"TechnoTravels/TeleMobility: HASTAC in Motion" will take place this year in Southern California, between Irvine and LA, on May 22-24, with mobile seminars on the busses that take registrants between the different locations. (One can also register separately for the UCLA events only: here's the url for registering--http://www.uchri.org/page-home.php?page_id=1289&cat_id=2). Lots is happening at the conference and for HASTAC so the title also signals our determination, this year, to turn HASTAC into more of a Web 2.0 operation--mobile, flexible, interactive, open. We're on the move.
In advance of the gathering, I'm profiling some of the speakers and events. Today's focus: keynote speaker (on May 22), Howard Rheingold. His topic is participatory media and collective action.
I've been reading his work with admiration for years. Haven't we all? Even before SMART MOBS, which came out in 2002. SMART MOBS predicted what was possible with collective intelligence and also warns that we have to think and plan together so that this amazing collective tool of the Internet and related mobile technologies can be used for good and creative purposes, not the opposite. Given his ideas, his fabulous paintings, his flamboyant clothes, and (of course) his famous painted shoes, I imagined him as a character, one of those delightful people who entertains, who always occupies the center.
What surprised me when I first met him this April was the sense of calm and quiet and attentiveness that he generated. In a conversation, he listens with a focus and concentration that is quite rare. He's not listening so he can interject the next smart remark. He is paying attention to the words and gestures and content and interactions around him the way a painter (he's a fine one) attends to details in the world before then transforming that world into something creatively subjective and personal.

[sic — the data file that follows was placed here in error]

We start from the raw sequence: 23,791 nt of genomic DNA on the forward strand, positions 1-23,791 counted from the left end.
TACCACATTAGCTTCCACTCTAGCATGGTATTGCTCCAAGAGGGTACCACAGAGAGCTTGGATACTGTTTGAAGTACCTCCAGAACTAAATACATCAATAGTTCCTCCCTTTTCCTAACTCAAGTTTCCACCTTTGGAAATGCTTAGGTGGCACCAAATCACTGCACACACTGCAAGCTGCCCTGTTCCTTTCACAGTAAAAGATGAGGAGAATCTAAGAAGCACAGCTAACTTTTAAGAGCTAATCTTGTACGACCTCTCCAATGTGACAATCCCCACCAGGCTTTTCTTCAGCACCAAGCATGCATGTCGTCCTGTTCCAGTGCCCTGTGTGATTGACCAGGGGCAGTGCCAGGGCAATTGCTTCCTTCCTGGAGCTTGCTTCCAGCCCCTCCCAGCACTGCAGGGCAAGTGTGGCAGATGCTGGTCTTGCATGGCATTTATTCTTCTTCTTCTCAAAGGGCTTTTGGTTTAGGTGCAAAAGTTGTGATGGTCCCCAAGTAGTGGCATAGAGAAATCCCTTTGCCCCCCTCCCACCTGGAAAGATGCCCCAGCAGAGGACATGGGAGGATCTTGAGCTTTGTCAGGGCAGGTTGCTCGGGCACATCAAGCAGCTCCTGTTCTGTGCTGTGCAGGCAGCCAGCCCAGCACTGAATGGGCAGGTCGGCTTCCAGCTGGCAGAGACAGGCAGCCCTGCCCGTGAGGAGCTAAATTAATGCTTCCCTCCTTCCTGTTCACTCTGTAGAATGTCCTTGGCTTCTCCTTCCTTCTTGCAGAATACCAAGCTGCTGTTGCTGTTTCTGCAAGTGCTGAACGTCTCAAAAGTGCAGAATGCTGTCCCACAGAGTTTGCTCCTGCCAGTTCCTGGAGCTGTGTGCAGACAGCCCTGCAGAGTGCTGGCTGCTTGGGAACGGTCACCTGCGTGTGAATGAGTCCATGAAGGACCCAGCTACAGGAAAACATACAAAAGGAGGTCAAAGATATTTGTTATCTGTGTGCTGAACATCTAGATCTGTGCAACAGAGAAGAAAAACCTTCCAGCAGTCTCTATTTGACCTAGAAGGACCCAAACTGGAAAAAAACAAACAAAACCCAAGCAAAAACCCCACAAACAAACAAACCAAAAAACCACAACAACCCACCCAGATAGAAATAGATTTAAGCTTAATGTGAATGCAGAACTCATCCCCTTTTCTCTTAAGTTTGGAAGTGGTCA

I met him because he was one of the winners of this year's Digital Media and Learning Competition. His proposal is a lot like the person I met. Thoughtful, engaged. If you didn't recognize the name, you would have had no idea that the author was already one of the central figures of the information age. (You can read his proposal online, by the way, on his website, Smart Mobs. It's worth reading as a model to anyone writing a proposal in any competition--clear, engaged, making connection with the themes of the competition:
He's been an independent artist, writer, consultant for years and has only been teaching (at Berkeley and Stanford) since 2004. Like anyone who comes to a world from outside it, he is able to see that world far more clearly than those of us who have been living in it so long it is no longer visible. With this in mind, he is making a series of videos about digital youth and participatory learning. The one he has made so far that just blows me away is about attention. I've blogged about it before so will only briefly note that he starts his class by having his students shut their laptops, shut off their cell phones, and then shut their eyes. He has them think about what they are thinking, he has them attend to their attention. THEN, he lets them connect again, but already the focus is on attention--multiple, divided, distracted, participatory. That may seem like a small insight but it is, well, metaphysical.
Here's the url for the attention video. http://www.smartmobs.com/2008/02/24/attention-101-latest-vlogrheingoldco.... You are invited to attend!
And to anyone not yet registered for the conference and who wants to be, space is limited. Once again, here's the url where you can register and find out more of the details.
(Special thanks to Flickr photographer Robin Good for this photograph of Howard Rheingold on the move and Johnny Shoepainter for the photograph of Howard Rheingold's shoes and Joi Ito for Howard with his paintings.)